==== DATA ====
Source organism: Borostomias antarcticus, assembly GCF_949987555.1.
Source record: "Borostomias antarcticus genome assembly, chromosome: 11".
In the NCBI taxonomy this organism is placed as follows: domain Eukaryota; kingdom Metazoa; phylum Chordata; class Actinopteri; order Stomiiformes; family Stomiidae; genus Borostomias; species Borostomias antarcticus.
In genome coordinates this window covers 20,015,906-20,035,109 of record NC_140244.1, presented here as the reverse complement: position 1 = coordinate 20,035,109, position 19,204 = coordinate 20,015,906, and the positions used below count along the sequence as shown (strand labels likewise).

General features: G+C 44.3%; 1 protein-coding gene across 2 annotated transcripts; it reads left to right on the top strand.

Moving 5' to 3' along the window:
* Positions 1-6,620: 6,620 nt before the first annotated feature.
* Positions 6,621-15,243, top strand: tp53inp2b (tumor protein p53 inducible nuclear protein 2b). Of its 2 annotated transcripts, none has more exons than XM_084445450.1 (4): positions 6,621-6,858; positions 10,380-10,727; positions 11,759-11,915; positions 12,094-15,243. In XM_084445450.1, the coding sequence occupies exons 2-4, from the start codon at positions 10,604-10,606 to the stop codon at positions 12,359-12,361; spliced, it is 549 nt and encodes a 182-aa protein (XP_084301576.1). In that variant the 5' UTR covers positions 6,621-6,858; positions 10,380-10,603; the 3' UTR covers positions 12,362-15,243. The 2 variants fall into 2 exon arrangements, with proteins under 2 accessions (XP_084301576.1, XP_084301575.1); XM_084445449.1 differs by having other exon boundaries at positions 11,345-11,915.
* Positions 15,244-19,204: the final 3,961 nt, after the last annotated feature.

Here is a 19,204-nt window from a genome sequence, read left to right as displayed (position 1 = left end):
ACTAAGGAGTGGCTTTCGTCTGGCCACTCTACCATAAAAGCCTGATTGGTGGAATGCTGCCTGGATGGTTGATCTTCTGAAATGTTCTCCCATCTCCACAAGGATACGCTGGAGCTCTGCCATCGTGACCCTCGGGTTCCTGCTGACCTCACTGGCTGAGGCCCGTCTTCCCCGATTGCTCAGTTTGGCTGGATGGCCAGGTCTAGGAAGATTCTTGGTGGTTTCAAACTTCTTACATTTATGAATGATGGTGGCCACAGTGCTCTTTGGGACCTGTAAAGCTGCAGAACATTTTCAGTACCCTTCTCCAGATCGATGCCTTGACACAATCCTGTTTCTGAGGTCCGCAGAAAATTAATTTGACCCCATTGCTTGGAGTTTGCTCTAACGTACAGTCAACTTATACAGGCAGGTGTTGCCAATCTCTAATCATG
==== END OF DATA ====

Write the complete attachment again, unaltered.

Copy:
Source organism: Borostomias antarcticus, assembly GCF_949987555.1.
Source record: "Borostomias antarcticus genome assembly, chromosome: 11".
In the NCBI taxonomy this organism is placed as follows: domain Eukaryota; kingdom Metazoa; phylum Chordata; class Actinopteri; order Stomiiformes; family Stomiidae; genus Borostomias; species Borostomias antarcticus.
In genome coordinates this window covers 20,015,906-20,035,109 of record NC_140244.1, presented here as the reverse complement: position 1 = coordinate 20,035,109, position 19,204 = coordinate 20,015,906, and the positions used below count along the sequence as shown (strand labels likewise).

General features: G+C 44.3%; 1 protein-coding gene across 2 annotated transcripts; it reads left to right on the top strand.

Moving 5' to 3' along the window:
* Positions 1-6,620: 6,620 nt before the first annotated feature.
* Positions 6,621-15,243, top strand: tp53inp2b (tumor protein p53 inducible nuclear protein 2b). Of its 2 annotated transcripts, none has more exons than XM_084445450.1 (4): positions 6,621-6,858; positions 10,380-10,727; positions 11,759-11,915; positions 12,094-15,243. In XM_084445450.1, the coding sequence occupies exons 2-4, from the start codon at positions 10,604-10,606 to the stop codon at positions 12,359-12,361; spliced, it is 549 nt and encodes a 182-aa protein (XP_084301576.1). In that variant the 5' UTR covers positions 6,621-6,858; positions 10,380-10,603; the 3' UTR covers positions 12,362-15,243. The 2 variants fall into 2 exon arrangements, with proteins under 2 accessions (XP_084301576.1, XP_084301575.1); XM_084445449.1 differs by having other exon boundaries at positions 11,345-11,915.
* Positions 15,244-19,204: the final 3,961 nt, after the last annotated feature.

Here is a 19,204-nt window from a genome sequence, read left to right as displayed (position 1 = left end):
ACTAAGGAGTGGCTTTCGTCTGGCCACTCTACCATAAAAGCCTGATTGGTGGAATGCTGCCTGGATGGTTGATCTTCTGAAATGTTCTCCCATCTCCACAAGGATACGCTGGAGCTCTGCCATCGTGACCCTCGGGTTCCTGCTGACCTCACTGGCTGAGGCCCGTCTTCCCCGATTGCTCAGTTTGGCTGGATGGCCAGGTCTAGGAAGATTCTTGGTGGTTTCAAACTTCTTACATTTATGAATGATGGTGGCCACAGTGCTCTTTGGGACCTGTAAAGCTGCAGAACATTTTCAGTACCCTTCTCCAGATCGATGCCTTGACACAATCCTGTTTCTGAGGTCCGCAGAAAATTAATTTGACCCCATTGCTTGGAGTTTGCTCTAACGTACAGTCAACTTATACAGGCAGGTGTTGCCAATCTCTAATCATG